Monday, March 22, 2010

FAQ part one on veganism

1) When did you become vegan?
- Well, I've been a vegetarian for over a year and decided it was time to try to eliminate ALL animal products from my diet. I was vegan for 21 days, and after those 21 days came to the conclusion that I do not need to label myself. I now say that I am 99% vegan. The 1% gives me wiggle room when I am traveling, or visiting with family and can't do anything about it. I am only 18, and I do not want myself to feel guilt if I slip up and eat a small piece of pizza or a small dish of ice cream.

2) What DO you eat?
Being vegan doesn't mean you have to eat tofu and sprouts. A vegan diet includes all grains, beans, legumes, vegetables and fruits and the nearly infinite number of foods made by combining them. This site is great. It shows that when vegan, you really are not depriving yourself! There are also many vegan versions of familiar foods like vegan hot dogs, cheese, ice cream, mayonnaise and much more.

3) How do you get enough protein?
- Usually the first question I get asked when someone hears I don't eat meat is how do you get your protein?! They are always asking seriously, with concern, and though I want to laugh because I already knew they were going to ask, I try to answer seriously. My answer is always something like, "Actually humans don't really need as much protein as we think we do..." We have been taught since childhood that we need tons of protein to be healthy, and that the best form of protein is meat. Both of these assumptions are wrong. Humans actually need far less protein than we think, and it's simple to get it all from non-meat sources.
Most Americans eat about double the amount of protein they need every day! A vegan eating a normal, healthy diet is actually consuming a more reasonable amount of protein than people who eat meat products. In fact, it's been found that consuming too much protein can lead to several harmful diseases. And, animal protein is actually harder for our body to digest than protein from plant sources. Plants provide excellent protein that is easy for our bodies to digest. So, vegans do eat plenty of protein.

4) Do you get enough calcium?
- Yes, and actually, calcium from plants is easier for our bodies to digest than calcium from animals. So, I actually get lots of calcium. Calcium from animals is not as digestible as calcium from plants, so you don't absorb as much calcium from milk and dairy as from vegetables, beans, grains, and fruits. Milk is pushed as being a great source of calcium because it has a lot of calcium in it, but if you body doesn't absorb it as well as non-animal calcium sources, what's the point? Actually,
Have you ever stopped to wonder why HUMANS are drinking COW milk? It is very strange. All mammals drink the milk of their mothers until they are weaned. Unlike all other mammals though, humans continue to drink milk after weaning and into adulthood, and not just that, we drink the milk of another species! To state the obvious (but often overlooked fact) cow’s milk has evolved to help turn a small calf into a cow in less than a year. That’s why cow’s milk contains around four times as much calcium as human milk. Calves need a huge amount of calcium to promote the massive level of skeletal growth required over the first year of life. A human infant does not require such high levels of calcium; indeed the high mineral content of cow’s milk puts a strain on the human infant kidney which is why most governments strongly recommend that children do not drink normal ‘off the shelf’ milk in the first year. Why do you think so many people are lactose intolerant?? Our bodies produce an enzyme called lactase that helps break down the lactose in food. Most of us lose that enzyme after about 2-3 years of life-- when we are supposed to be done drinking milk! It's not natural for us to drink another animal's milk, but we drink gallons and gallons of it because we think it will give us great calcium and protein.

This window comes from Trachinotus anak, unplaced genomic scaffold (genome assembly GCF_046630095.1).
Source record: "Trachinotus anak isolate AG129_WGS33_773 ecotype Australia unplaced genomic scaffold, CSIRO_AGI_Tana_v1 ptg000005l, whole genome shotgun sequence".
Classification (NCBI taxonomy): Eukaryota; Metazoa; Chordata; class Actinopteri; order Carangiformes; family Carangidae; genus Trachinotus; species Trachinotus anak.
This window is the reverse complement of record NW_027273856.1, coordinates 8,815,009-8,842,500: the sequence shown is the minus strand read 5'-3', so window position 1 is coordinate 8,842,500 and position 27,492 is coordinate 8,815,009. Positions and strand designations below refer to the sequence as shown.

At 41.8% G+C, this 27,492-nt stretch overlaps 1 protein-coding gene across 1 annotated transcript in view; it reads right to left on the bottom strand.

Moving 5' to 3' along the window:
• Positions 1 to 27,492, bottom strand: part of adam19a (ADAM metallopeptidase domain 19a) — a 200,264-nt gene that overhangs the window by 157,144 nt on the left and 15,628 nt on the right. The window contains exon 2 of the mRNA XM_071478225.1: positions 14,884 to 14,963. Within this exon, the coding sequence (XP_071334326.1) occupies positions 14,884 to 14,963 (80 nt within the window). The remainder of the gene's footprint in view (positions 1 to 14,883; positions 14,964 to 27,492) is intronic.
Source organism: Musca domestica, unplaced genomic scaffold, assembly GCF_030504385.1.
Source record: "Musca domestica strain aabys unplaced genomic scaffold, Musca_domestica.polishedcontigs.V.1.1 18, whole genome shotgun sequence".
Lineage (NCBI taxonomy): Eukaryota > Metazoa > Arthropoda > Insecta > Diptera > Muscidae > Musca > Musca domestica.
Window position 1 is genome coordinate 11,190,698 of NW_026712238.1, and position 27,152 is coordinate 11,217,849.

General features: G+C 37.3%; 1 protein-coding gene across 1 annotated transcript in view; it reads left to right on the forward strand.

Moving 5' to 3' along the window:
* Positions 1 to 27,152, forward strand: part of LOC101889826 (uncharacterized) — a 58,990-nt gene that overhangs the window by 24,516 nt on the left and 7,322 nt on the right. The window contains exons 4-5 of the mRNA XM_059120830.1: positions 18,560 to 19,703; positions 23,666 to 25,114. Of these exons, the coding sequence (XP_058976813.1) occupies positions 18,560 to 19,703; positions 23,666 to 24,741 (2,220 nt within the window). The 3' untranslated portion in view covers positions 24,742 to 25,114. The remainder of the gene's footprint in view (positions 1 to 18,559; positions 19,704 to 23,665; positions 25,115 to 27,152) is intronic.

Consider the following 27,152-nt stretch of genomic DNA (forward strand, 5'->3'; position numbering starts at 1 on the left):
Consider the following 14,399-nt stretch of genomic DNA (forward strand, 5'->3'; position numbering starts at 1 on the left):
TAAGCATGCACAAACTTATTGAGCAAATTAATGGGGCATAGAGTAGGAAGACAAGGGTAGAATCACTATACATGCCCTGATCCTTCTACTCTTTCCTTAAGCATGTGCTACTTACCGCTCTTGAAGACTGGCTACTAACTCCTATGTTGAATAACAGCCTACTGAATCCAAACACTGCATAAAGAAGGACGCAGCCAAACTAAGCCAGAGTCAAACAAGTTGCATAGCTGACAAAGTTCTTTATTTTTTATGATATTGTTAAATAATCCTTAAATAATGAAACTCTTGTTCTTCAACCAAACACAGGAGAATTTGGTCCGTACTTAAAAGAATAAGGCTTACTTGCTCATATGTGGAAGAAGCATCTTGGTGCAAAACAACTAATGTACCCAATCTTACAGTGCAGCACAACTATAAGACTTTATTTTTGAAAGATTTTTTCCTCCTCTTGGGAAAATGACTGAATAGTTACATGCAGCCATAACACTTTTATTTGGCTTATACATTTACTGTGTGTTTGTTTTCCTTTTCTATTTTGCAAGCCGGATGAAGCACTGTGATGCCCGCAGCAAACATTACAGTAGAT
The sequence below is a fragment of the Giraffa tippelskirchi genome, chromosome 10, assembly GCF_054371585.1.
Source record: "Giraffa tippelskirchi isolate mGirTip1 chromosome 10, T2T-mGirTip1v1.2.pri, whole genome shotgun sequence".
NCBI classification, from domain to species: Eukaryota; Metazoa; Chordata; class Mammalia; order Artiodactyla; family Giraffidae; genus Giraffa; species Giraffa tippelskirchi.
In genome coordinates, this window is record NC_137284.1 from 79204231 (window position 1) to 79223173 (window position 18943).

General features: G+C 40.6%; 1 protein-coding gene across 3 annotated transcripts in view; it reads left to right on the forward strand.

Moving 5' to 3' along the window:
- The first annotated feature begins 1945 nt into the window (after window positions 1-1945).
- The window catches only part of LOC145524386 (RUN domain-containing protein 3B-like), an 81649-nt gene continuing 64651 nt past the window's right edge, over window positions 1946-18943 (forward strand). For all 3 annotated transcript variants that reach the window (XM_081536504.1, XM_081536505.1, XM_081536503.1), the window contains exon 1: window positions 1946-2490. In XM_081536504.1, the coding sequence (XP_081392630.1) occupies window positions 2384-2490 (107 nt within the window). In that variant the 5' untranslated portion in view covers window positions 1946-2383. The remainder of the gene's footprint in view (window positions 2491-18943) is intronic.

Won't the animals just die anyway? And if we don't eat the animals, won't they overrun the world?
We don't just happen to kill and eat animals to save them from dying a natural death. We breed more than 9 billion farm animals in the U.S. each year because of the consumer demand for animal products. If we stop buying animal products, animal industries will have no incentive to keep breeding these animals.

6)Isn't being a vegan expensive?

- There is nothing inherently more expensive about a vegan diet. If a person wants to replicate his/her previous diet with animal analogous, then yes, it can be more expensive to buy veggie burgers, prepared seitan, Rice Dream Supreme, etc. But pasta, beans, potatoes, breads, fruits and vegetables are all generally less expensive than the animal products of similar nutritional value.

7)Isn't it hard to become vegan?
- It can be, especially if you hold yourself to too high a standard. But the important thing is to make changes you feel comfortable with, at your own pace. While reducing your consumption of animal products completely may be ideal, any reduction is a step in the right direction. The vegan lifestyle is an ongoing progression. Everyone should go at their own pace and remember that all steps towards veganism are positive.


Anonymous said...

You said it, seriously! Ive been a vegetarian for about three years now and labels don't matter its what personally matters, and you made simple understandable answers to curious outsiders, props! :) I get questioned a ton and haven't answered them as well as you said it just there!

Samantha Rae said...

Well thank you very much :) You are so right- labels do not matter it is what personally matters. <3